• This looks like I was looking for, but I didn't quite get why you summed $11m$ to the $x$ and $-7m$ to the $y$, since $x$ is supposed to be a multiple of $7$, instead of $11$. – Lanner May 3 '15 at 23:31
• @Lanner Check what happens when you plug in $x=8+11m$ and $y=4-7m$ into the original equation. – Leg May 3 '15 at 23:32
• While $x,y$ are guaranteed to exist from Bezout's Lemma, they are not guaranteed to be positive. Therefor: Bezout's Lemma provides no information about whether this particular problem has a solution. What logic led to $(8,4)$ being your starting point for the search? – Andrew Coonce May 4 '15 at 14:15
• @AndrewCoonce A more algorithmic procedure to obtain solutions to $ax+by=1$ is Euclid's algorithm to compute the gcd. However, in some cases such as this a candidate solution can be guessed easily. – Leg May 4 '15 at 15:04
• @user17762 The only reason I asked for clarification is because the OP already had a natural method for determining it for this case and was looking for a general method. Guessing just because the numbers played nicely here didn't seem like a solution, but your comment clarifies the general solution for me. – Andrew Coonce May 4 '15 at 16:38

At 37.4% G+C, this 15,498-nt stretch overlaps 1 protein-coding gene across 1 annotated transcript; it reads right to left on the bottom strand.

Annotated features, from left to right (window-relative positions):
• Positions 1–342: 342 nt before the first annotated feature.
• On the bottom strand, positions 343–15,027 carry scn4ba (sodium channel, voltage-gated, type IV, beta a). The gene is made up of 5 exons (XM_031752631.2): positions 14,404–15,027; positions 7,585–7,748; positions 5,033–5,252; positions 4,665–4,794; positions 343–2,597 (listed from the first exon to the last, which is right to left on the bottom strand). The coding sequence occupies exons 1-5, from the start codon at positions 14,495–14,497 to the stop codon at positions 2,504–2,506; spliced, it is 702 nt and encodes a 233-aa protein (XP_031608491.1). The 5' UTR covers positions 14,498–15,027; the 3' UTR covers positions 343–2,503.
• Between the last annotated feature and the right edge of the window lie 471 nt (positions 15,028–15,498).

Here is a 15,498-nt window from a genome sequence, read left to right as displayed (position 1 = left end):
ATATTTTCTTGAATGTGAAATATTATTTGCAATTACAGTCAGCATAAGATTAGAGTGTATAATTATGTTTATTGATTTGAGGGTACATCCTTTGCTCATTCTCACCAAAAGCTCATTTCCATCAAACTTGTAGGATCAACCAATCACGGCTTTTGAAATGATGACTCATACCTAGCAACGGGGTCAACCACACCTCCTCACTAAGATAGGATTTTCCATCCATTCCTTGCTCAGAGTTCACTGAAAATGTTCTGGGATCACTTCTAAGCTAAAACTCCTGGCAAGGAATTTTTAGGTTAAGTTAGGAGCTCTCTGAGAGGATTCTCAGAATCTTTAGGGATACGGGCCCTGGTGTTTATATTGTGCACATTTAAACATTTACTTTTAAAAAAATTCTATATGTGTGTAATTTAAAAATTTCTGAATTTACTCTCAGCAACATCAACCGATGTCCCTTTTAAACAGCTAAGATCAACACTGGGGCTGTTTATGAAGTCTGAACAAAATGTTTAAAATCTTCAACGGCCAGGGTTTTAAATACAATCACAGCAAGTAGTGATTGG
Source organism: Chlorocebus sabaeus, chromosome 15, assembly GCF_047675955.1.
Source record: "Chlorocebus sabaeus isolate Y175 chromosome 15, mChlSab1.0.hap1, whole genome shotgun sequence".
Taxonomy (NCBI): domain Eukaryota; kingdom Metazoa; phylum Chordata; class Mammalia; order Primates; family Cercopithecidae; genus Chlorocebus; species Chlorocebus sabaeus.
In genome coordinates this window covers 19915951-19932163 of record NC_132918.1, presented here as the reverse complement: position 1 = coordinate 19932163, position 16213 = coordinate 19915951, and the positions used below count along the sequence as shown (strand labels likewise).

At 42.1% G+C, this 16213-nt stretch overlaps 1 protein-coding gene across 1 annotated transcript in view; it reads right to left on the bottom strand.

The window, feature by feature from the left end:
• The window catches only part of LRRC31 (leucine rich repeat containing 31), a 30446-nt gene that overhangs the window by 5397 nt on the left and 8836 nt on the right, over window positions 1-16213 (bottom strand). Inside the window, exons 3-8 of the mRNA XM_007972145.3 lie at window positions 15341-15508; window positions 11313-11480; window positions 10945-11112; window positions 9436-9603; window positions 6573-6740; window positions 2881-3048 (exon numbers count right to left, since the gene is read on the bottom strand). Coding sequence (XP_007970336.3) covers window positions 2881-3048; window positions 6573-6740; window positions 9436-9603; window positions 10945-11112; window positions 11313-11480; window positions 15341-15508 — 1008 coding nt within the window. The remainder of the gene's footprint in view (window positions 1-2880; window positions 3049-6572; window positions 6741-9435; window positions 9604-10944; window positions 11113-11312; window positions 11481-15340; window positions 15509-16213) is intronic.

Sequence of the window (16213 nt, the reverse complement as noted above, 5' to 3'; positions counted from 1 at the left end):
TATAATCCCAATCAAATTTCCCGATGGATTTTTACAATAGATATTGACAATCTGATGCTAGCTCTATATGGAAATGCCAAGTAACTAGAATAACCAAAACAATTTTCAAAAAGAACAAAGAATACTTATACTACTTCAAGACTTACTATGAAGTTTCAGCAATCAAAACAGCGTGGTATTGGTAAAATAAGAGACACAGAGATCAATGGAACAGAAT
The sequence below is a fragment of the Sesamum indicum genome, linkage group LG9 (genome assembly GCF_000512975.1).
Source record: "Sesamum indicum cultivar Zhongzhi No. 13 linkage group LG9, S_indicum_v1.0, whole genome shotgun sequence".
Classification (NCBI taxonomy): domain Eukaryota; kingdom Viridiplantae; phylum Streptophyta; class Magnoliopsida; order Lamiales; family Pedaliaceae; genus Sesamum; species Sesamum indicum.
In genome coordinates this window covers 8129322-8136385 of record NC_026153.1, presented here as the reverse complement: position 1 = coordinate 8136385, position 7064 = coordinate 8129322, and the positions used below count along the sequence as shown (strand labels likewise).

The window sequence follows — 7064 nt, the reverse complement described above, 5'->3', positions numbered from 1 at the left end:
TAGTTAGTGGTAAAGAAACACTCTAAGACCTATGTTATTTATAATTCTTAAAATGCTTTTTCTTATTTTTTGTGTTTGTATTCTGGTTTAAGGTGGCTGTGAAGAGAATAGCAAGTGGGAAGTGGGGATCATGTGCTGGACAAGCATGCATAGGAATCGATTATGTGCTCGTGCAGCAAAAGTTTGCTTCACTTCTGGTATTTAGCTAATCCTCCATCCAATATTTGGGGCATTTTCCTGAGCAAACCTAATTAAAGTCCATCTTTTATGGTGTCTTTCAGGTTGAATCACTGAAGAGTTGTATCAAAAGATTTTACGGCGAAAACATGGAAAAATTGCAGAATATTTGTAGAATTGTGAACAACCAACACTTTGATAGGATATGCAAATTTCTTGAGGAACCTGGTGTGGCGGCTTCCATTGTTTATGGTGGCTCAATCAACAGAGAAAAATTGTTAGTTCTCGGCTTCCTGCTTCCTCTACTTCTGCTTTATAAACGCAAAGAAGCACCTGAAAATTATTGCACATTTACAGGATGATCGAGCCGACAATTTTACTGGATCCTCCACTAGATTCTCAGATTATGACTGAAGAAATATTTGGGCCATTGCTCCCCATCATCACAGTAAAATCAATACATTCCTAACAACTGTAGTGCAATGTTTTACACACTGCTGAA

An effort to avoid any enumeration or hiding an inductive leap to the answer.

$7a + 11b = 100: a,b \in N$

$11b \leq 100 - 7 = 93$

$\implies 1 \leq b \leq 8$

$7(a+b) = 100 - 4b$

$\implies 100 - 4b \equiv 0 \mod 7$

$\implies 25 - b \equiv 0 \mod 7$

$\implies b \equiv 25 \mod 7$

$\implies b \equiv 4 \mod 7$

$\implies b = 4 + 7n$

We know $1 \leq b \leq 8$.

So we have $b \equiv 25 \mod 7$, so $b = 4$ and hence $a = 8$.

• This works, but it relies on the accidental fact that $11-7$ is a factor of $100$. If I changed it to $103$ this method wouldn't work. The reason is that in general we need the multiplicative inverse of $11$ modulo $7$ or vice versa, for that particular step. – user21820 May 5 '15 at 12:48

But is it the smart way of doing it?

You are asked to find a and b so that $7a+11b=100\iff7(a+b)+4b=100\iff$

$4\Big[(a+b)+b\Big]+3(a+b)=100\iff3\Big\{\Big[(a+b)+b\Big]+(a+b)\Big\}+\Big[(a+b)+b\Big]=$ $100$.

But $100=99+1=3\cdot33+1$, so $a+2b=1\iff2a+4b=2$, and $2a+3b=33$. It follows
that $b_0=-31$ and $a_0=63$ is one solution. But, then again, so are all numbers of the form $a_k=63-11k$ and $b_k=-31+7k$, with $k\in$ Z. All we have to do now is pick one pair whose components are both positive. The first equation implies $k<6$, and the latter $k>4$.